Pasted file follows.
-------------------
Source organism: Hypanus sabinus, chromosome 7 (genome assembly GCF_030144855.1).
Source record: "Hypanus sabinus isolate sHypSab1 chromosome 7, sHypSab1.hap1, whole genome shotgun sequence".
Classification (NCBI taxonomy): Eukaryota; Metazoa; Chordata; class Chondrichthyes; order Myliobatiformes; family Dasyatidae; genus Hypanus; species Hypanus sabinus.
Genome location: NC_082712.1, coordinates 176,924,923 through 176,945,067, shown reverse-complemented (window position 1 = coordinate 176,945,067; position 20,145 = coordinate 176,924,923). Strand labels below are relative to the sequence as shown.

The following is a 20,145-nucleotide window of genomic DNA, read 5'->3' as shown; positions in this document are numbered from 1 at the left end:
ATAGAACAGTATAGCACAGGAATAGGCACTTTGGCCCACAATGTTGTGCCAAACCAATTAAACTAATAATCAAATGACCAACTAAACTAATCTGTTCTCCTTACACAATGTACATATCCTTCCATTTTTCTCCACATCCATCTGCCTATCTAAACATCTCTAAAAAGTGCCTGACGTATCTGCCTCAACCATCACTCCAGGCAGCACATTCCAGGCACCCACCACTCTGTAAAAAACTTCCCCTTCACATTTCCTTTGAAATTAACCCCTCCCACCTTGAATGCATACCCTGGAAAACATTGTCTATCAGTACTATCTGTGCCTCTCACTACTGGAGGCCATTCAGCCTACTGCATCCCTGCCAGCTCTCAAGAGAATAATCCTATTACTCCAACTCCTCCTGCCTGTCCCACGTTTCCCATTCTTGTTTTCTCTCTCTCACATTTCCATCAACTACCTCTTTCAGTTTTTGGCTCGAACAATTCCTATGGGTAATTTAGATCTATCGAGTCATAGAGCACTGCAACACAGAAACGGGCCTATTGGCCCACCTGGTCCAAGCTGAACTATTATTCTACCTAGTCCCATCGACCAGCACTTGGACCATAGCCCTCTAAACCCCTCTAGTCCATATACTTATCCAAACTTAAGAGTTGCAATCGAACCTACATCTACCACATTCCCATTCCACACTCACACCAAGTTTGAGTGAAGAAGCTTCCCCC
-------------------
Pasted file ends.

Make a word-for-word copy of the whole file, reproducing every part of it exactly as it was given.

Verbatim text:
Source organism: Hypanus sabinus, chromosome 7 (genome assembly GCF_030144855.1).
Source record: "Hypanus sabinus isolate sHypSab1 chromosome 7, sHypSab1.hap1, whole genome shotgun sequence".
Classification (NCBI taxonomy): Eukaryota; Metazoa; Chordata; class Chondrichthyes; order Myliobatiformes; family Dasyatidae; genus Hypanus; species Hypanus sabinus.
Genome location: NC_082712.1, coordinates 176,924,923 through 176,945,067, shown reverse-complemented (window position 1 = coordinate 176,945,067; position 20,145 = coordinate 176,924,923). Strand labels below are relative to the sequence as shown.

The following is a 20,145-nucleotide window of genomic DNA, read 5'->3' as shown; positions in this document are numbered from 1 at the left end:
ATAGAACAGTATAGCACAGGAATAGGCACTTTGGCCCACAATGTTGTGCCAAACCAATTAAACTAATAATCAAATGACCAACTAAACTAATCTGTTCTCCTTACACAATGTACATATCCTTCCATTTTTCTCCACATCCATCTGCCTATCTAAACATCTCTAAAAAGTGCCTGACGTATCTGCCTCAACCATCACTCCAGGCAGCACATTCCAGGCACCCACCACTCTGTAAAAAACTTCCCCTTCACATTTCCTTTGAAATTAACCCCTCCCACCTTGAATGCATACCCTGGAAAACATTGTCTATCAGTACTATCTGTGCCTCTCACTACTGGAGGCCATTCAGCCTACTGCATCCCTGCCAGCTCTCAAGAGAATAATCCTATTACTCCAACTCCTCCTGCCTGTCCCACGTTTCCCATTCTTGTTTTCTCTCTCTCACATTTCCATCAACTACCTCTTTCAGTTTTTGGCTCGAACAATTCCTATGGGTAATTTAGATCTATCGAGTCATAGAGCACTGCAACACAGAAACGGGCCTATTGGCCCACCTGGTCCAAGCTGAACTATTATTCTACCTAGTCCCATCGACCAGCACTTGGACCATAGCCCTCTAAACCCCTCTAGTCCATATACTTATCCAAACTTAAGAGTTGCAATCGAACCTACATCTACCACATTCCCATTCCACACTCACACCAAGTTTGAGTGAAGAAGCTTCCCCC